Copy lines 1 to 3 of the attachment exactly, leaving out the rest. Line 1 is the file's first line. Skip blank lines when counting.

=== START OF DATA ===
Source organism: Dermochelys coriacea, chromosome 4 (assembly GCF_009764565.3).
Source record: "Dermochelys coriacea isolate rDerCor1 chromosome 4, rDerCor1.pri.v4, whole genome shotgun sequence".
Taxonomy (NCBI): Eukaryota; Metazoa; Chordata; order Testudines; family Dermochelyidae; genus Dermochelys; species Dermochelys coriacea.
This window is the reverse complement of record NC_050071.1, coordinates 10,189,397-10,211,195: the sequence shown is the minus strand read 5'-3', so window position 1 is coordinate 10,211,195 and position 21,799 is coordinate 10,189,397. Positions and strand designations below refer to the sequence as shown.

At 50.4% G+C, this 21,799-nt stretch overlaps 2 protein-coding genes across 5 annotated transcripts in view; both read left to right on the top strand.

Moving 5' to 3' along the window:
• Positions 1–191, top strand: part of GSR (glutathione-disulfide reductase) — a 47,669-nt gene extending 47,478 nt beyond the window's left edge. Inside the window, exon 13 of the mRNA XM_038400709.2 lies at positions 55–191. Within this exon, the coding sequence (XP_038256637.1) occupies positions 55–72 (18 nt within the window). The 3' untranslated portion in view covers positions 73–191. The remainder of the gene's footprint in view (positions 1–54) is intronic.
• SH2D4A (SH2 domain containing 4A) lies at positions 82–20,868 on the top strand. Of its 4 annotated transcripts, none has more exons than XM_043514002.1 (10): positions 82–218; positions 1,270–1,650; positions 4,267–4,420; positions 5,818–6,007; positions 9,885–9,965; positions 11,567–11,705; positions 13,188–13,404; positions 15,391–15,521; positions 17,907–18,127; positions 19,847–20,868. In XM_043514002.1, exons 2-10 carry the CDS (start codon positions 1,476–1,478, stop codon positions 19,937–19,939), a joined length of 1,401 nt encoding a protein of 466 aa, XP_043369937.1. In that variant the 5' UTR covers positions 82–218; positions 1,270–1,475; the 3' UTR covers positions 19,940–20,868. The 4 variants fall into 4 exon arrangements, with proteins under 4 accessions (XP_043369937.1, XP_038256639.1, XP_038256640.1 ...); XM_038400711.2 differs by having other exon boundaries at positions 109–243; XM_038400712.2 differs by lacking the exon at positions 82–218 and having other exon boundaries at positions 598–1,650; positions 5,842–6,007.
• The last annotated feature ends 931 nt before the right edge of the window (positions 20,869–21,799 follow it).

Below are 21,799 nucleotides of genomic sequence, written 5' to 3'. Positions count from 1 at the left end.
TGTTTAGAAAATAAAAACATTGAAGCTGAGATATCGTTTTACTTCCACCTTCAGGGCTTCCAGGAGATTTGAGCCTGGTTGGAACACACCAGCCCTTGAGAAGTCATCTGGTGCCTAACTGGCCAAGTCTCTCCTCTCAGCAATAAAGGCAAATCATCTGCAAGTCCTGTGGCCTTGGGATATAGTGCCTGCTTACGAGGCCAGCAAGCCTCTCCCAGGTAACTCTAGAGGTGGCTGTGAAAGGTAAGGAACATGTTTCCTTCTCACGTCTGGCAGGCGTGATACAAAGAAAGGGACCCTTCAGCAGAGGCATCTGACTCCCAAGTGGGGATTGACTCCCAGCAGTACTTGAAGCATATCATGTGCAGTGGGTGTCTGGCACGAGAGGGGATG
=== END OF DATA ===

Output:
Source organism: Dermochelys coriacea, chromosome 4 (assembly GCF_009764565.3).
Source record: "Dermochelys coriacea isolate rDerCor1 chromosome 4, rDerCor1.pri.v4, whole genome shotgun sequence".
Taxonomy (NCBI): Eukaryota; Metazoa; Chordata; order Testudines; family Dermochelyidae; genus Dermochelys; species Dermochelys coriacea.